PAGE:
I decided to experiment with labne in baking to see how it would hold up to high temperatures in a pastry crust. The crostata pastry recipe I use is Judy Roger’s rough pastry. Late August/September is plum season in the northeast, and poaching the plums in the sweet tea liquid takes care of the slightly unripe ones. Be sure and let the poaching liquid cool a bit so the plums don’t cook in it.
Crostata with tea soaked plums, labne and pistachios

1 recipe Judy Rodger’s rough pastry

14 Italian plums, halved pitted

4 black tea bags

4 strips of lemon rind

4 T. sugar

¾ cup labne mixed with 2 T honey

½ cup chopped pistachios

1 egg yolk

Boil 2 cups water, put in tea bags, 2 T sugar and lemon rind. Let the mixture cool to lukewarm and add plums to soak for at least one hour.

Roll out crostata dough in a rectangle or circle and place on a baking sheet lined with parchment paper. Spread the labne in the middle, 2 inches from the edge of the pastry. Place the plums on the labne, sprinkle with the remaining 2 T sugar and pistachios. Turn in the edges and brush the top of the pastry with beaten egg yolk. Bake at 425 for 40 to 45 minutes..


Jersey Shore, not the Amalfi Coast

The truth is, I’ve never been south of Rome, most places north, but never in the sole and heel of the boot. I visit Campania, Basilicata, Sicily and Sardinia sporadically in my imagination. In that very vivid imagination, I’m reclining in a canvas lounge chair lined with a stripped beach towel on the Amalfi coast wearing a 1950’s sexy black one piece suit, Jackie O sunglasses, extra wide brimmed straw hat, in my hand is a chilled glass of Greco di Tufo.

The white wines of Campania caught my attention about 5 years ago at an Italian importer’s tasting. Finally the southern whites being imported had caught up to the northern Italian whites in quality. Bright and sassy, with ripe fruit and a mineral edge, the essence of summer on the Italian seashore, bottled and ready for the runaway. I think of these wines every year when the mercury goes above 75 degrees. Not that you couldn’t enjoy them all year, but their freshness and expression of pure fruit pairs perfectly with summer’s al fresco dishes.  The major white grapes of Campania are Falanghina, Fiano and Greco di Tufo, all thought to be of Greek origin. Most of these wines are meant to be consumed young, within 2-4 years. Top producer’s Mastroberardino and Terredora are the first family of Campania winemaking. After a family feud and court battle, one brother got the name, Mastroberardino, the other brother got the original vineyards, Terredora. Both of their wines are the textbook example of what these grapes can do with elevation and volcanic soil. I love their wines but I wanted to explore some smaller producers in the region, both of these producers are practicing organic, not certified.………



Antonio Camputo, Greco di Tufo, Enoaelta, 2012- Camputo’s vineyards are at the foothills of Mount Vesuvius, volcanic and clay soil, 13% alcohol, fermented in stainless steel and bottle aged for 3 months. This wine had wonderful acidity to balance out ripe stonefruit, a complex stony edge, with a waxy texture similar to Vermentino. $17-$20.

Benito Ferrara Greco di Tufo 2011 – A small producer with vineyards located on steep slopes 450-600 ft. above sea level. Practicing organic and hand harvested, the volcanic soils are loaded with yellow sulfur enhancing the aromatic qualities of the Greco di Tufo. This wine has a light golden hue, creamy texture with round ripe stonefruit and a complex mineral finish, 13% alcohol. An elegant example of Greco, and would pair perfectly with scallops, lobster and any fatty fish and of course fresh mozzarella. $22-$24.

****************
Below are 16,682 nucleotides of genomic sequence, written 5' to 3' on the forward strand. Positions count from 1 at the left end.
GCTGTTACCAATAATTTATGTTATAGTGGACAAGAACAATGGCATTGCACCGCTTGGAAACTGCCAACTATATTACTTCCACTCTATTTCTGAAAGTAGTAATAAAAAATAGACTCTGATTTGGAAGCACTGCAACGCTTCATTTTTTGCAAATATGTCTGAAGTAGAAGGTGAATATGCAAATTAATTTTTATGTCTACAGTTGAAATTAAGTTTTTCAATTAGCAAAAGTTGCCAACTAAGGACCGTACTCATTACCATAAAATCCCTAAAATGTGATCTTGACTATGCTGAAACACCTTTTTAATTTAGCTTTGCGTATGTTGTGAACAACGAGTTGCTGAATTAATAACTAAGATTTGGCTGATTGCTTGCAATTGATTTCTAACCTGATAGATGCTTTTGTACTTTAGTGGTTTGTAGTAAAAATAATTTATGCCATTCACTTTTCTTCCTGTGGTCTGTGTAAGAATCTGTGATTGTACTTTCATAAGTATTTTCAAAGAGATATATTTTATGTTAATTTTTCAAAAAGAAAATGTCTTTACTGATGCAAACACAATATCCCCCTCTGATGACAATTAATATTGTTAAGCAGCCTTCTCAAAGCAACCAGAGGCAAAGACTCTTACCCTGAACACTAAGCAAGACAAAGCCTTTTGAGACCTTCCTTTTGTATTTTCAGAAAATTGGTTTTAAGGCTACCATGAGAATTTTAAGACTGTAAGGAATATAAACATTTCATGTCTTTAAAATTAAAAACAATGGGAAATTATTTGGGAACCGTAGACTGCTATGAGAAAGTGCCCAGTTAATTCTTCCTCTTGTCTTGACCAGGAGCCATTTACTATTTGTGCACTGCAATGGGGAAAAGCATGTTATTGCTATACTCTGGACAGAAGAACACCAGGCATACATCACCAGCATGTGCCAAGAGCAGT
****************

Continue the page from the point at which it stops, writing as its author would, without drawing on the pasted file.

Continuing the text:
Burrata is a fresh mozzarella from Puglia, made with Italian buffalo or cow’s milk. The outer shell is pure mozzarella and the interior is cream and mozzarella. Burrata has a short shelf life, and is not always easy to find in the states. Since I’m recreating an imagined future trip to southern Italy I decided to try a local version of Burrata from Maplebrook farms in Vermont. It is made by a Puglian cheesemaker using cow’s milk and will stand up to any “real” Italian Burrata. Also good quality mozzarella works just fine for this recipe, just make sure you bring the mozzarella to room temperature where it’s cushiony goodness really shines.
I make my lemon salt by chopping lemon zest fine and mixing it with a good finishing salt. You can do this up to a day in advance. Top-notch ingredients are essential to this dish and if you have some Sicilian sea salt lying around, this is the time to use it.


(2 servings)
1 Buratta
1 large fennel, cut in half, cut out core and thinly sliced
1 cup fresh shelled peas, blanched in salted water for 2 minutes
8-10 air dried olives, pitted and chopped fine
good quality olive oil
juice of ½ lemon
lemon salt, finely chop lemon zest and mix with good quality finishing salt

Cut the burrata in half and put one half on each plate. Toss the fennel and peas with olive oil and a squeeze of lemon juice and a touch of salt. Put on plate around the burrata, drizzle with good quality olive oil and sprinkle with the lemon salt.

lemon salt



For many years I made bread and butter pickles from an Emeril Lagasse, Louisiana Real and Rustic Cookbook. The recipe was similar to the pickles my grandma made and put up in her cellar. I would buy a basket full of kirbys at the height of the season, boil canning jars, soak the cuke slices in ice and salt overnight and then add them to the hot brine. Another boil of the sealed jars and they were finally done when the jar lids popped as they sat on the counter cooling. There was something satisfying about the process and the pickles made great Holiday gifts. When I opened them throughout the year I discovered after 6 months they had turned to mush………. I don’t have a garden with produce to preserve, so now I am a convert to quick refrigerator pickles.